In the larger sample, PTSD symptoms were found to be significantly positively correlated with pain ratings (r=.282, p<.001) and pain-related functional impairment ratings (r=.303, p<.001). In order to examine the relationship between PTSD and pain while controlling for other factors, we performed a linear regression analysis with subjective pain ratings as the outcome variable and PTSD symptoms as predictors adding demographic data, trauma history (number of types of trauma experienced) and disability using a stepwise method. After controlling for sex, race, age, trauma, and disability status, PTSD symptoms continued to significantly predict subjective pain severity F(6,640)=23.50, p<.001. The summary model included all variables and accounted for 17.3% of the variance in pain ratings with post-traumatic stress symptoms (PSS) alone accounting for 5.8% of the variance, F change (1,640)=45.32, p<.001, see Table 1a. Additionally, we performed a linear regression with pain-related functional impairment as the outcome with the above listed variables. In this analysis, PSS also significantly predicted functional impairment, F(6,635)=21.21, p<.001, with PSS alone accounting for 7% of the variance, Fchange (1,635)=53.13, p<.001, see Table 1b.

Table 1
Linear Regressions with PTSD Symptoms Predicting Pain Ratings (A) and Pain-Related Functional Impairment (B)

PTSD and Pain: Medical History Sample

Sample Descriptives

In order to analyze this relationship between trauma exposure, PSS severity, and analgesic use in more detail, a follow up dataset including only participants with a full medical history and physical examination was analyzed (N=376). This subsample included 235 females (64.0%) and 132 males (36.0%), largely African American (90.8%) with a mean age of 42.56 (SD=12.64) (see Table 2). Poverty rates were also high in this population, with nearly half (45.5%) of all subjects reporting a household monthly income of less than $500. We found that this subsample was representative of the larger sample, as PSS severity was positively correlated with reports of current levels of pain (r=.206, p<.001) and degree of pain-related functional impairment (r=.228, p<.001), as reported above.

Table 2
Demographics of Participants by PTSD Status

Based on the CAPS, we categorized all subjects into three diagnostic groups according to PTSD status: those that never met criteria for PTSD (no PTSD); those who met a lifetime but not current diagnosis of PTSD (past PTSD); and those who met diagnostic criteria for PTSD in the last month (current PTSD). To assess the relationship between PTSD diagnostic status and socioeconomic status, we performed a chi square analysis comparing the demographic data across PTSD groups (see Table 2). Race and education level were differentially distributed between the no PTSD group and the two PTSD positive groups, but the two PTSD groups did not differ from each other.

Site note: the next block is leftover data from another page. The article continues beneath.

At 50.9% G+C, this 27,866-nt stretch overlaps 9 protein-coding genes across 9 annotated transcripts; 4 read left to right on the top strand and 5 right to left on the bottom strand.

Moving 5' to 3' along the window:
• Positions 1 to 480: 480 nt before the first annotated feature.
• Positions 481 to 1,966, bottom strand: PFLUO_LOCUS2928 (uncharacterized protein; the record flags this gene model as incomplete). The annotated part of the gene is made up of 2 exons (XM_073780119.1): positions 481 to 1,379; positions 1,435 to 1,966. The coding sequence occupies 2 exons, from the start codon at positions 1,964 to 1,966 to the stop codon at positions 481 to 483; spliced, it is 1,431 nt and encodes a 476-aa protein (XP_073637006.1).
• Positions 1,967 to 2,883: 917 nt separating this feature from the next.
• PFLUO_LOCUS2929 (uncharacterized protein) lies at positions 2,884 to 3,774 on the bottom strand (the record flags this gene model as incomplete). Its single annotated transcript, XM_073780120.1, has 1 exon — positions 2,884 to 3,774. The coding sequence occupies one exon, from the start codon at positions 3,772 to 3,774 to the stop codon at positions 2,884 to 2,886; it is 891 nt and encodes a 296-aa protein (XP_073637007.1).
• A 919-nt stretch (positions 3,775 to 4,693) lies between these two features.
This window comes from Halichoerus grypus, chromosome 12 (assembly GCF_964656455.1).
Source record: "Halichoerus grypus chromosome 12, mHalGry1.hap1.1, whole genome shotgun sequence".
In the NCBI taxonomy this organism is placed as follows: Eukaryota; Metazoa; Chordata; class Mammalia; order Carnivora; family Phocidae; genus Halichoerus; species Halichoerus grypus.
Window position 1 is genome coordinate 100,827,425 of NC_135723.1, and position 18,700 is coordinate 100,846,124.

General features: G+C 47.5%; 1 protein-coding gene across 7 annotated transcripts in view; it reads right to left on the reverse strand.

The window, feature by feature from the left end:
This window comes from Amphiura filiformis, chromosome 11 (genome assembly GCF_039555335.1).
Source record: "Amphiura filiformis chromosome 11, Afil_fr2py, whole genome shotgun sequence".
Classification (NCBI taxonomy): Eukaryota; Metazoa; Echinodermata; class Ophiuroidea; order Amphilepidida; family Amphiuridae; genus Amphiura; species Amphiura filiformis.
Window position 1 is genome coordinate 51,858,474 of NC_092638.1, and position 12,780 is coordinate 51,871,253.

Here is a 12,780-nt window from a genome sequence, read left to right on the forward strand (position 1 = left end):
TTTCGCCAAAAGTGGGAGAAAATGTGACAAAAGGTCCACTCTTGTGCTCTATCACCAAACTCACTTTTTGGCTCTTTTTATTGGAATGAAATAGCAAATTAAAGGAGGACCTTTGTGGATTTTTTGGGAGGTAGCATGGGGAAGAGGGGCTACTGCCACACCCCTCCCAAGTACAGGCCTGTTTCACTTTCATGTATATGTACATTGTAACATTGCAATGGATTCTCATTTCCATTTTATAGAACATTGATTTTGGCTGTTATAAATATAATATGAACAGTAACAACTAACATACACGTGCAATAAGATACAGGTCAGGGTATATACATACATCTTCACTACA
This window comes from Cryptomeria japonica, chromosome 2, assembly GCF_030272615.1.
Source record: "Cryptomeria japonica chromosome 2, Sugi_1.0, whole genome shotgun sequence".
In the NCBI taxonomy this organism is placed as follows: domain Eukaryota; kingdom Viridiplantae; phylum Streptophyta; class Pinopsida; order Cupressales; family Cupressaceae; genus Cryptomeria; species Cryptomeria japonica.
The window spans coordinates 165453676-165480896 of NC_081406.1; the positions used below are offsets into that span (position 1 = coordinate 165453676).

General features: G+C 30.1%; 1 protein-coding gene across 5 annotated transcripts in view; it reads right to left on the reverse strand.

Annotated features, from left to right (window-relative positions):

Trauma and PTSD Rates

Reported rates of trauma exposure were extremely high in this population, with 91.7% reporting at least one traumatic event, and a mean number of 3.71 (SD=2.60) different types of lifetime trauma exposures. PTSD rates were also high, with 25.3% of subjects meeting criteria for a past PTSD diagnosis and 21.0% meeting criteria for a current PTSD diagnosis. Traumas directly experienced by the participant were analyzed and a chi square test showed that trauma exposure differed across diagnostic categories (see Table 3).

Table 3
Percent of sample reporting lifetime exposure to traumatic experiences assessed by traumatic events inventory

Current PTSD Diagnosis and Pain

Pain ratings were compared across the three diagnostic PTSD groups. A one way ANOVA indicated that reports of current pain were significantly higher in those with PTSD than those without PTSD, F (2,310) =8.57, p<.001, see Figure 1a. A Bonferroni post-hoc comparison showed that the current PTSD group had significantly higher pain ratings than the no PTSD group (p<.001). PTSD status was also associated with reports of pain-related functional impairment F (2,309) =8.93, p<.001. A Bonferroni post-hoc comparison also showed that the current PTSD group had significantly higher impairment than the no PTSD group (p<.001), see Figure 1b.

Fig. 1
Pain and Pain-Related Impairment as a function of PTSD status. (A) Pain Ratings across the three PTSD groups. (B) Pain Related Functional Impairment across the three PTSD groups. All bar graphs represent mean + sem.

The significant ANOVA was followed up with an ANCOVA, which included demographic data, trauma history, and disability status as covariates. The effect of PTSD on pain ratings remained significant after covarying for these variables: sex, race, age, trauma, and disability status. Both subjective pain ratings and pain related functional impairment ratings were still associated with PTSD status F(2,278)=4.78, p=.009 and F(2,277)=4.25, p=.015, respectively. To control for the physical experience of trauma as a potential cause of ongoing pain, we used trauma (the TEI scale) as a covariate in the analyses. Thus, these data suggest that the self-reported chronic pain was unlikely due to the injury caused directly by the experienced trauma.

Pain Ratings Across PTSD Symptom Subscales

Since there was an overall effect of PTSD diagnosis on subject pain ratings, we wanted to see if there was a significant relationship between specific symptom clusters and pain ratings. Current pain ratings and pain related functional impairment ratings were significantly related to all three symptom clusters (re-experiencing, avoidance, and hyper-arousal). An ANCOVA was repeated with the above listed covariates, with categorical definitions of symptom cluster frequency and pain ratings. Pain ratings were significantly related to only hyper-arousal symptoms F(6,263)=2.55, p=.021. Pain related functional impairment ratings were still significantly related to both hyper-arousal symptoms F(6,262)=2.67, p=.016 and re-experiencing symptoms F(5,266)=2.46, p=.033, but not to avoidance symptoms.